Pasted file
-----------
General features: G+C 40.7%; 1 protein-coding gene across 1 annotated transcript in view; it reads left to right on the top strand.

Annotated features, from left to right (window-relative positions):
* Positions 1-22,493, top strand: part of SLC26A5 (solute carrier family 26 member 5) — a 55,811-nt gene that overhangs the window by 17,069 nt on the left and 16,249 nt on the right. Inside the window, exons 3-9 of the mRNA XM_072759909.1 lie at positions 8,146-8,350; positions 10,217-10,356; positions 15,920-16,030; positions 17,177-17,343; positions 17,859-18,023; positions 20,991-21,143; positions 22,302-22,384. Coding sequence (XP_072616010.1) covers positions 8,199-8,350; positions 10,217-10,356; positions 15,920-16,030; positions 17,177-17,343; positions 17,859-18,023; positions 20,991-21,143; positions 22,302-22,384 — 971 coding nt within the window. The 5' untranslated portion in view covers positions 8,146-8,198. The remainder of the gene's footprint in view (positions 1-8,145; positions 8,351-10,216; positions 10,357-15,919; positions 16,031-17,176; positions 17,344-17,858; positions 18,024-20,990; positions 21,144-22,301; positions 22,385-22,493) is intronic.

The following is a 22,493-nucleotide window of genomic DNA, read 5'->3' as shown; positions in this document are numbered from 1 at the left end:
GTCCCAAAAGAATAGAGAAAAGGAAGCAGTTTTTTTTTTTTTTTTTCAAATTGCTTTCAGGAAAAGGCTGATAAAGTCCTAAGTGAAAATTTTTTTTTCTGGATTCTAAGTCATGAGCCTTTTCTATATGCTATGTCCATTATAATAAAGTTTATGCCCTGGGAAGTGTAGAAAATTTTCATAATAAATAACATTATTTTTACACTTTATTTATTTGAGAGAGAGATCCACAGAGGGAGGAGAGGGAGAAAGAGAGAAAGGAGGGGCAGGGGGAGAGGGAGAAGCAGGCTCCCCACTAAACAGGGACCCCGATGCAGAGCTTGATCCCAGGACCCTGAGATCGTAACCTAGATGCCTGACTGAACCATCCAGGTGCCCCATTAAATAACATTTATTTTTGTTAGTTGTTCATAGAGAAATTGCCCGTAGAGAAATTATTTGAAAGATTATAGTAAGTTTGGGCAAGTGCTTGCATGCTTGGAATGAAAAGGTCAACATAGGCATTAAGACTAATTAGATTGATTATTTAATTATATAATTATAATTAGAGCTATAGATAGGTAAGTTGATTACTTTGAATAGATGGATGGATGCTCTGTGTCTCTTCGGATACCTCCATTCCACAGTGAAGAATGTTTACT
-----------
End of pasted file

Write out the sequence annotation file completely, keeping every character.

General features: G+C 40.7%; 1 protein-coding gene across 1 annotated transcript in view; it reads left to right on the top strand.

Annotated features, from left to right (window-relative positions):
* Positions 1-22,493, top strand: part of SLC26A5 (solute carrier family 26 member 5) — a 55,811-nt gene that overhangs the window by 17,069 nt on the left and 16,249 nt on the right. Inside the window, exons 3-9 of the mRNA XM_072759909.1 lie at positions 8,146-8,350; positions 10,217-10,356; positions 15,920-16,030; positions 17,177-17,343; positions 17,859-18,023; positions 20,991-21,143; positions 22,302-22,384. Coding sequence (XP_072616010.1) covers positions 8,199-8,350; positions 10,217-10,356; positions 15,920-16,030; positions 17,177-17,343; positions 17,859-18,023; positions 20,991-21,143; positions 22,302-22,384 — 971 coding nt within the window. The 5' untranslated portion in view covers positions 8,146-8,198. The remainder of the gene's footprint in view (positions 1-8,145; positions 8,351-10,216; positions 10,357-15,919; positions 16,031-17,176; positions 17,344-17,858; positions 18,024-20,990; positions 21,144-22,301; positions 22,385-22,493) is intronic.

The following is a 22,493-nucleotide window of genomic DNA, read 5'->3' as shown; positions in this document are numbered from 1 at the left end:
GTCCCAAAAGAATAGAGAAAAGGAAGCAGTTTTTTTTTTTTTTTTTCAAATTGCTTTCAGGAAAAGGCTGATAAAGTCCTAAGTGAAAATTTTTTTTTCTGGATTCTAAGTCATGAGCCTTTTCTATATGCTATGTCCATTATAATAAAGTTTATGCCCTGGGAAGTGTAGAAAATTTTCATAATAAATAACATTATTTTTACACTTTATTTATTTGAGAGAGAGATCCACAGAGGGAGGAGAGGGAGAAAGAGAGAAAGGAGGGGCAGGGGGAGAGGGAGAAGCAGGCTCCCCACTAAACAGGGACCCCGATGCAGAGCTTGATCCCAGGACCCTGAGATCGTAACCTAGATGCCTGACTGAACCATCCAGGTGCCCCATTAAATAACATTTATTTTTGTTAGTTGTTCATAGAGAAATTGCCCGTAGAGAAATTATTTGAAAGATTATAGTAAGTTTGGGCAAGTGCTTGCATGCTTGGAATGAAAAGGTCAACATAGGCATTAAGACTAATTAGATTGATTATTTAATTATATAATTATAATTAGAGCTATAGATAGGTAAGTTGATTACTTTGAATAGATGGATGGATGCTCTGTGTCTCTTCGGATACCTCCATTCCACAGTGAAGAATGTTTACT